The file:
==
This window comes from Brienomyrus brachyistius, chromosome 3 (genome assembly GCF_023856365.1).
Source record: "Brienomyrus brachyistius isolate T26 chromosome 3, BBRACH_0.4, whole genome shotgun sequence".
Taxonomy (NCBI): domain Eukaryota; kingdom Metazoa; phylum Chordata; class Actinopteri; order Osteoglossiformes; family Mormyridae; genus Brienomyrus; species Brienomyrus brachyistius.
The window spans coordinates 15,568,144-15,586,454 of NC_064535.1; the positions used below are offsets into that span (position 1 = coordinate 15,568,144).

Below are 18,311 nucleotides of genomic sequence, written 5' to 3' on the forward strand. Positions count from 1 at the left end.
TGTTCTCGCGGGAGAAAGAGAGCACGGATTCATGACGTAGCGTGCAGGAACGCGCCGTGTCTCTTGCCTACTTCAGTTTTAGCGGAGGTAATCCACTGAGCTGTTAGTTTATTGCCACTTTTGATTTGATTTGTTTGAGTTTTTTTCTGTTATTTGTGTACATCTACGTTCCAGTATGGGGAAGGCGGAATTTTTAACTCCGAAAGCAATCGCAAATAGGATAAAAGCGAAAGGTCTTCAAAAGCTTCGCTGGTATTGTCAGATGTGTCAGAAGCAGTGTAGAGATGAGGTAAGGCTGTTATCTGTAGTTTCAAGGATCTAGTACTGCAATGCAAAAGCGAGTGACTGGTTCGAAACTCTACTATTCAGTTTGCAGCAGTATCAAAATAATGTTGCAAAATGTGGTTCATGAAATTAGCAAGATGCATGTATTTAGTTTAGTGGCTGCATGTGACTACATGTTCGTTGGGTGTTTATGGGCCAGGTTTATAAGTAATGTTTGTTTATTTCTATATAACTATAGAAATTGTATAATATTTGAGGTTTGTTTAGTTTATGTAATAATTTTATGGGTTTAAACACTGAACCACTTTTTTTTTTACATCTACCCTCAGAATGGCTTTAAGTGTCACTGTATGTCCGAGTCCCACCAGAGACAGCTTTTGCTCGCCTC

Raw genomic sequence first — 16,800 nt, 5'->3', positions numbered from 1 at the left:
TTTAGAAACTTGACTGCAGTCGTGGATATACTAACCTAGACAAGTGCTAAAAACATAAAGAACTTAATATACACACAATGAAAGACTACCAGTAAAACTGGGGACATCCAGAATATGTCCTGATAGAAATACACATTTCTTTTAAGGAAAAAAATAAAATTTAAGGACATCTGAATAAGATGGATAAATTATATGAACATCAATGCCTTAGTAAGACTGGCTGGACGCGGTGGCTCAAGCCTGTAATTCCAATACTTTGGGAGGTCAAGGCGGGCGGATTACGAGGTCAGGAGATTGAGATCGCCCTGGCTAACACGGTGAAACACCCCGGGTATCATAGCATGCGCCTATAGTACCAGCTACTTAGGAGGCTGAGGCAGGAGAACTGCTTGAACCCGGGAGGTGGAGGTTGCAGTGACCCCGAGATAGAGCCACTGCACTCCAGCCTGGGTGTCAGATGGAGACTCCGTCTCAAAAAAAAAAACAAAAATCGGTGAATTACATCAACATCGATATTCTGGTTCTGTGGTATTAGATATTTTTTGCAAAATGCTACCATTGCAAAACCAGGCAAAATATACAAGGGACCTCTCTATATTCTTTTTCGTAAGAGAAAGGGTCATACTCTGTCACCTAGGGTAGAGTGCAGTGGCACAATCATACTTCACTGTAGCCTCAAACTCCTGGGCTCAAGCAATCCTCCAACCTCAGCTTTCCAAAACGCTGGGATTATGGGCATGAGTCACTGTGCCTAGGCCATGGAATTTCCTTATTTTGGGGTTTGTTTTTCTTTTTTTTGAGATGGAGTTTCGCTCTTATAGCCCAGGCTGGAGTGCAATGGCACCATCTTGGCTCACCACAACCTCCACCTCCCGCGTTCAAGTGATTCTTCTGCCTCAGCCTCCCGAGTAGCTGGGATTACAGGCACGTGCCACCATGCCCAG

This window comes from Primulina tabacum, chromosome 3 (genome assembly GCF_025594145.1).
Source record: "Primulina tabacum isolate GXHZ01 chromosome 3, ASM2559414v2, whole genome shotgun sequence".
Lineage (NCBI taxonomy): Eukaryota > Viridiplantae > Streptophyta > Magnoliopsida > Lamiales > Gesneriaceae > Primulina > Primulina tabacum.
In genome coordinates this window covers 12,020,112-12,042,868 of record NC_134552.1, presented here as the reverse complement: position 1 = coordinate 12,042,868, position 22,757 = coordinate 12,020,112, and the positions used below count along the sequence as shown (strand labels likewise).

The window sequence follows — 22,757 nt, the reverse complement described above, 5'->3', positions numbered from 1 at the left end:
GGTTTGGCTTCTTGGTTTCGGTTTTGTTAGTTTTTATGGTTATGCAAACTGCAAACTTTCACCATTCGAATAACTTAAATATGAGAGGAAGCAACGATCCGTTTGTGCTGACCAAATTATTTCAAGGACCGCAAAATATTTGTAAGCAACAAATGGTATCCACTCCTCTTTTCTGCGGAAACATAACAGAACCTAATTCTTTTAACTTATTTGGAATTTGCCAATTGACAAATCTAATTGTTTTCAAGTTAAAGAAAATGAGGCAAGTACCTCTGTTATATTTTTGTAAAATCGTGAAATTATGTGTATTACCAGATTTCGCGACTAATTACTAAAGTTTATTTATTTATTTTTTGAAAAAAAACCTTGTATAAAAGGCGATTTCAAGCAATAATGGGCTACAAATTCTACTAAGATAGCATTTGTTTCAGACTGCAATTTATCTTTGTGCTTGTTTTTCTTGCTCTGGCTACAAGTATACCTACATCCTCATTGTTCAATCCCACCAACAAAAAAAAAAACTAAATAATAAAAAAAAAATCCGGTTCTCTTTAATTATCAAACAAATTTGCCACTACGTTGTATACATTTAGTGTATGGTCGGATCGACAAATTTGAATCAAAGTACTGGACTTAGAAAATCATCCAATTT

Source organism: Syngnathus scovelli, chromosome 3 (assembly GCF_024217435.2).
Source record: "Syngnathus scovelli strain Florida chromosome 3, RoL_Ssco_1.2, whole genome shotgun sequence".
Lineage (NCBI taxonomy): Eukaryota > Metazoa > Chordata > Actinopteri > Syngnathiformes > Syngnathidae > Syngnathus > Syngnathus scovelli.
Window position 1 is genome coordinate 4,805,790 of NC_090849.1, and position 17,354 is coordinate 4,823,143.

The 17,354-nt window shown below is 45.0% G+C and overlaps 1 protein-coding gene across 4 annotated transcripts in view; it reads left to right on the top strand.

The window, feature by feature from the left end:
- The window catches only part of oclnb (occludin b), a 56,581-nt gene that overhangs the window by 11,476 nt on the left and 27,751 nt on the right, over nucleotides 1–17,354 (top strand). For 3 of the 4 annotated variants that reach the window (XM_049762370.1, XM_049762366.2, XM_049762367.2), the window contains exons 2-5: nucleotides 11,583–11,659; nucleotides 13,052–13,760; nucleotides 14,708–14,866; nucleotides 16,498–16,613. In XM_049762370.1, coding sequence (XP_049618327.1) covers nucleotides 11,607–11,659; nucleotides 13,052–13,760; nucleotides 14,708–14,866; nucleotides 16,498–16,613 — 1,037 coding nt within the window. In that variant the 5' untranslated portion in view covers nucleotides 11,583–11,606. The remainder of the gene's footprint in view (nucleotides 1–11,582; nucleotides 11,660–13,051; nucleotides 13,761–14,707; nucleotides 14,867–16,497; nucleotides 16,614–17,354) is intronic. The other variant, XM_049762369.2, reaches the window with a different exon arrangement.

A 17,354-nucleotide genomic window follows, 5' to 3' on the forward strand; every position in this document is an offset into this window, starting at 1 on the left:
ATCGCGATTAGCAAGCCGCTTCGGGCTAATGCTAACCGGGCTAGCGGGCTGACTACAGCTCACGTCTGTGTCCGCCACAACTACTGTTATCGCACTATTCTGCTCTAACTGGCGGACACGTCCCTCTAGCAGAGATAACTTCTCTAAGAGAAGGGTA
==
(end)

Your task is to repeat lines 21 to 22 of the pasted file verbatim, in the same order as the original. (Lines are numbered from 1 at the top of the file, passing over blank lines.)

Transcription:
- The window catches only part of oclnb (occludin b), a 56,581-nt gene that overhangs the window by 11,476 nt on the left and 27,751 nt on the right, over nucleotides 1–17,354 (top strand). For 3 of the 4 annotated variants that reach the window (XM_049762370.1, XM_049762366.2, XM_049762367.2), the window contains exons 2-5: nucleotides 11,583–11,659; nucleotides 13,052–13,760; nucleotides 14,708–14,866; nucleotides 16,498–16,613. In XM_049762370.1, coding sequence (XP_049618327.1) covers nucleotides 11,607–11,659; nucleotides 13,052–13,760; nucleotides 14,708–14,866; nucleotides 16,498–16,613 — 1,037 coding nt within the window. In that variant the 5' untranslated portion in view covers nucleotides 11,583–11,606. The remainder of the gene's footprint in view (nucleotides 1–11,582; nucleotides 11,660–13,051; nucleotides 13,761–14,707; nucleotides 14,867–16,497; nucleotides 16,614–17,354) is intronic. The other variant, XM_049762369.2, reaches the window with a different exon arrangement.

A 17,354-nucleotide genomic window follows, 5' to 3' on the forward strand; every position in this document is an offset into this window, starting at 1 on the left: